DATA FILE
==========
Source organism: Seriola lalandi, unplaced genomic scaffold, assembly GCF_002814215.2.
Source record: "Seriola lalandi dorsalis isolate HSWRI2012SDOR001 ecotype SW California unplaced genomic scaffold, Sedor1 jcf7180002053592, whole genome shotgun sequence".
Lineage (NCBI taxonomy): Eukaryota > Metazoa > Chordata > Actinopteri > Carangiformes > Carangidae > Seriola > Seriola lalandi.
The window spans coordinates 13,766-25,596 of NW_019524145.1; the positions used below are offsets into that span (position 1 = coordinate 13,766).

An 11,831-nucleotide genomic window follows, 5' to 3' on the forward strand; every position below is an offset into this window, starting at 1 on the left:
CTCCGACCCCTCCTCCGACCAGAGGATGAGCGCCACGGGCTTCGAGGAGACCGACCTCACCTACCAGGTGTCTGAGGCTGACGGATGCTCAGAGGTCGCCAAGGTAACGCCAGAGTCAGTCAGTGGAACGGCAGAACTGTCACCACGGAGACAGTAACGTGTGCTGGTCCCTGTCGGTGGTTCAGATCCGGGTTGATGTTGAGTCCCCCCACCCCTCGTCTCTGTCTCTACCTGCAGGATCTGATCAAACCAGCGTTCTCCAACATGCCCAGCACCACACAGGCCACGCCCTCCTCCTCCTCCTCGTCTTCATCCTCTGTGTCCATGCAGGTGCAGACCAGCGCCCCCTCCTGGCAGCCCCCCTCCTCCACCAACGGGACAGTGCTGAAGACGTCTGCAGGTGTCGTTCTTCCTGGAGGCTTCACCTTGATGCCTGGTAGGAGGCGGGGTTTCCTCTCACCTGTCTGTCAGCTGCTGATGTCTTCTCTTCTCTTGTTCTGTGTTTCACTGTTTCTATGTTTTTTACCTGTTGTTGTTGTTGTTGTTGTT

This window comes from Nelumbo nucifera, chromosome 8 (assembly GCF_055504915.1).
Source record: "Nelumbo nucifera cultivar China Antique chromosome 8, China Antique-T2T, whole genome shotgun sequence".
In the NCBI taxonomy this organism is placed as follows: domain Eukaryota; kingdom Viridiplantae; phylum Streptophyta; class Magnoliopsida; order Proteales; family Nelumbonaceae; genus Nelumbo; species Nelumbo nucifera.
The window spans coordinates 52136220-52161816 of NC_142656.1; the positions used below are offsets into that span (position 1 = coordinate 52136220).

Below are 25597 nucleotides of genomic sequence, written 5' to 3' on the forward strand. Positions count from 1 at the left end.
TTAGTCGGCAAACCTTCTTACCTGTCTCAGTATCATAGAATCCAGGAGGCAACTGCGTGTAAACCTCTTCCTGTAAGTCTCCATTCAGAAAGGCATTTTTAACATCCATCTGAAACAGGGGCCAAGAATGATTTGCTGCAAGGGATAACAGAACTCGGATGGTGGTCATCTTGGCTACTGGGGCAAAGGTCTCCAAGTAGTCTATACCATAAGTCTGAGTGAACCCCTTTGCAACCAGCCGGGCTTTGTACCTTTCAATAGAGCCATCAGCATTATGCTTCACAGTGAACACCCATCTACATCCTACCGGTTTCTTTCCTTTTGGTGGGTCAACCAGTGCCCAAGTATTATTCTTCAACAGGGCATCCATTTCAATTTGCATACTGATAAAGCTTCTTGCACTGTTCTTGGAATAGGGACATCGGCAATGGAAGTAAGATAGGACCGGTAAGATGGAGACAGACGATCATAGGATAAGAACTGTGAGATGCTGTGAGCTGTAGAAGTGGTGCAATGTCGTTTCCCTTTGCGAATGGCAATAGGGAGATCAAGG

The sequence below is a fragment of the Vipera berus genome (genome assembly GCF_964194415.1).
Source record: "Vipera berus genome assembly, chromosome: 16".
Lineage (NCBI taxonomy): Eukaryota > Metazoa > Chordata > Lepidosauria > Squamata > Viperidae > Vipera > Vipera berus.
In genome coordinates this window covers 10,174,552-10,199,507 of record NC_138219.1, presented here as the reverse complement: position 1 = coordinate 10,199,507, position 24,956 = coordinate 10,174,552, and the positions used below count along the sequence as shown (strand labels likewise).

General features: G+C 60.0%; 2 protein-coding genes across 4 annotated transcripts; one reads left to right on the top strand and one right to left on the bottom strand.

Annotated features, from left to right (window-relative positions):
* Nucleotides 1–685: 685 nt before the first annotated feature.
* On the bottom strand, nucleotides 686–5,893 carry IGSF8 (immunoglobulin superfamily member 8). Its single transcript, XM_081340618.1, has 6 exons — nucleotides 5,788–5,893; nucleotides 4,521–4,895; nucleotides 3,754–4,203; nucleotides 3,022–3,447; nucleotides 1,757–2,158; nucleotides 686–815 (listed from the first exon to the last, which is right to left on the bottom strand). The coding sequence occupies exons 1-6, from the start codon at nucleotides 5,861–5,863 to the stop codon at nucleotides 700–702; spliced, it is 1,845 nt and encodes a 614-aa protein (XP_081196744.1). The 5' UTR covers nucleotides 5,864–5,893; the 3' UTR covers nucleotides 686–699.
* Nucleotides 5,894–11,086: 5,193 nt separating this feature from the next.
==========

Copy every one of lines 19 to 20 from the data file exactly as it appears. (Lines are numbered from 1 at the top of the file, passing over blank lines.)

* Nucleotides 1–685: 685 nt before the first annotated feature.
* On the bottom strand, nucleotides 686–5,893 carry IGSF8 (immunoglobulin superfamily member 8). Its single transcript, XM_081340618.1, has 6 exons — nucleotides 5,788–5,893; nucleotides 4,521–4,895; nucleotides 3,754–4,203; nucleotides 3,022–3,447; nucleotides 1,757–2,158; nucleotides 686–815 (listed from the first exon to the last, which is right to left on the bottom strand). The coding sequence occupies exons 1-6, from the start codon at nucleotides 5,861–5,863 to the stop codon at nucleotides 700–702; spliced, it is 1,845 nt and encodes a 614-aa protein (XP_081196744.1). The 5' UTR covers nucleotides 5,864–5,893; the 3' UTR covers nucleotides 686–699.